The Value of Trees

The tree which moves some to tears of joy is in the eyes of others only a green thing that stands in the way.” – William Blake 

Two hundred years later, Blake’s words ring truer than ever.

In Santa Monica, city officials are moving forward with a plan to remove 54 mature fig trees as part of a new urban design project. Artist Gillian Ware, who divides her time between the UK and Los Angeles, caught wind of the plan, and made a swift transition to activist, joining the movement to save the trees.

On a purely scientific level, there are a number of reasons to want trees in cities. In an article for Soiled and Seeded, Ware lays them out:

We know that in an urban environment trees remove carbon dioxide and air pollutants. They produce oxygen and act as a carbon sink, removing carbon and storing it in their trunks, branches, leaves and roots. They provide shelter and fruit for wildlife, reduce storm water runoff, prevent soil erosion and reduce energy consumption by lowering temperatures in the summer and acting as windbreaks in the winter.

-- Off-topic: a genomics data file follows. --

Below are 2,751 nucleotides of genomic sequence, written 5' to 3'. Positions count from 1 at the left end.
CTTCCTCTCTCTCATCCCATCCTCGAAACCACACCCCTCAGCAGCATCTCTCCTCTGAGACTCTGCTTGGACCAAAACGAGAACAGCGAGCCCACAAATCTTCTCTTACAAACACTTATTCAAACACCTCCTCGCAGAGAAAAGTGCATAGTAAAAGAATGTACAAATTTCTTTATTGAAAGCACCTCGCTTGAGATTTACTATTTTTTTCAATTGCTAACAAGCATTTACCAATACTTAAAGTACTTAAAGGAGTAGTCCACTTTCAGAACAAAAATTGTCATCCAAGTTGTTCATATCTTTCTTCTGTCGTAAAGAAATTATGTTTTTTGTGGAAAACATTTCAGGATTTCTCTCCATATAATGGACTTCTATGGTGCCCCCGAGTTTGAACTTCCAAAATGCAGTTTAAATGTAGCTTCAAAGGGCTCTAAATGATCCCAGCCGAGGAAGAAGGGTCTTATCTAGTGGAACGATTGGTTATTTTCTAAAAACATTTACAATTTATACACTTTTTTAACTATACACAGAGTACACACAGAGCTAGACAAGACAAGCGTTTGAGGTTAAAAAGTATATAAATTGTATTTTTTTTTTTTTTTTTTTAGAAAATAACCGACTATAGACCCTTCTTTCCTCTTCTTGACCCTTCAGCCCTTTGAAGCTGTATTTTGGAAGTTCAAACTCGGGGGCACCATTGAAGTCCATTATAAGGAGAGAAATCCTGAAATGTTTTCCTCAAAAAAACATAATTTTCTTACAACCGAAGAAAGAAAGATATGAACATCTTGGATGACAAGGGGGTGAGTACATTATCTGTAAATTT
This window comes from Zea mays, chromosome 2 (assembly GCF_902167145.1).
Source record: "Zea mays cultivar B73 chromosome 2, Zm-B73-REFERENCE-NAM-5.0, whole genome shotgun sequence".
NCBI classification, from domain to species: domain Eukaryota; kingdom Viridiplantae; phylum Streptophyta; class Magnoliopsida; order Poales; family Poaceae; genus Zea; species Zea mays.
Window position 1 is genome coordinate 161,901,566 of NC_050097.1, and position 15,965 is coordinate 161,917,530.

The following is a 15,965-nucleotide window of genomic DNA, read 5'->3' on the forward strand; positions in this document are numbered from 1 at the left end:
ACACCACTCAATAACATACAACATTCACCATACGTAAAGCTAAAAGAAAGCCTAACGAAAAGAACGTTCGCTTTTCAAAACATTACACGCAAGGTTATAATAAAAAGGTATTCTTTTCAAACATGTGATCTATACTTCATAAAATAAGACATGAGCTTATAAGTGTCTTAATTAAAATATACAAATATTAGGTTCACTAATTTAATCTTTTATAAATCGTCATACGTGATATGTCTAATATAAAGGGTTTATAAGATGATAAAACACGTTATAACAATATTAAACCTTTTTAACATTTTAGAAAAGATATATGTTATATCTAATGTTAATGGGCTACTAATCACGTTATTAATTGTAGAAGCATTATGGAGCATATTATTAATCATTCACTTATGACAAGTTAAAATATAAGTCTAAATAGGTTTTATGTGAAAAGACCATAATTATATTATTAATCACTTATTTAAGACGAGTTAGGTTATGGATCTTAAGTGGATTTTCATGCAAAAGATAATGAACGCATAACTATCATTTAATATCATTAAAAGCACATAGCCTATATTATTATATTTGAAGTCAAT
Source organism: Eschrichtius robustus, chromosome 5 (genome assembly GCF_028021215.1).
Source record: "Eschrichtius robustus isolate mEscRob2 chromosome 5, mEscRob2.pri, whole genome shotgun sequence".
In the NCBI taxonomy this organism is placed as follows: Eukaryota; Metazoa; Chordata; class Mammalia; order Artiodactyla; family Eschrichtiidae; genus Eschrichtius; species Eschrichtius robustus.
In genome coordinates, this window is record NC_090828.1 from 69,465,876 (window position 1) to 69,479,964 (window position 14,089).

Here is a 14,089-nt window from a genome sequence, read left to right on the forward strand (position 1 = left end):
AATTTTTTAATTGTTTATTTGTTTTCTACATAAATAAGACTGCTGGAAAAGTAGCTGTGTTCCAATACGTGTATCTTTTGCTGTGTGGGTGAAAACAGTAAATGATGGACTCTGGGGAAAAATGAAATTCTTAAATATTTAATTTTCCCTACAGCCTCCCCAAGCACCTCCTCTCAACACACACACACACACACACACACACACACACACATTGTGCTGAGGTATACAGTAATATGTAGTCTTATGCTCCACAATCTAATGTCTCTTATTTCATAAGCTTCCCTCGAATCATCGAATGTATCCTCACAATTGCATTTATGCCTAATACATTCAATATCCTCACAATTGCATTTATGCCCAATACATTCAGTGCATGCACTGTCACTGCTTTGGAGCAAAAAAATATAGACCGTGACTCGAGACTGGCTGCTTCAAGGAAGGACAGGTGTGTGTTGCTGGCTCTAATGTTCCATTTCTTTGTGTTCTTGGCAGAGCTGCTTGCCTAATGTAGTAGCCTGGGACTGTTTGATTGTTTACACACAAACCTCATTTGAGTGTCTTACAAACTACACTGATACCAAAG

Ware has a professional interest in the arboreal world, too. As a photographer, trees are one of her favorite subjects, with their “sensual similarity to the limbs of humans, or prehistoric animals.”

That’s why, she says, we have plenty to learn from the trees in our cities, and why preserving and respecting them is more important than ever.

For more tree love, check out Ware’s Tree Aware blog.

(via Soiled and Seeded)

Photo: Gillian Ware

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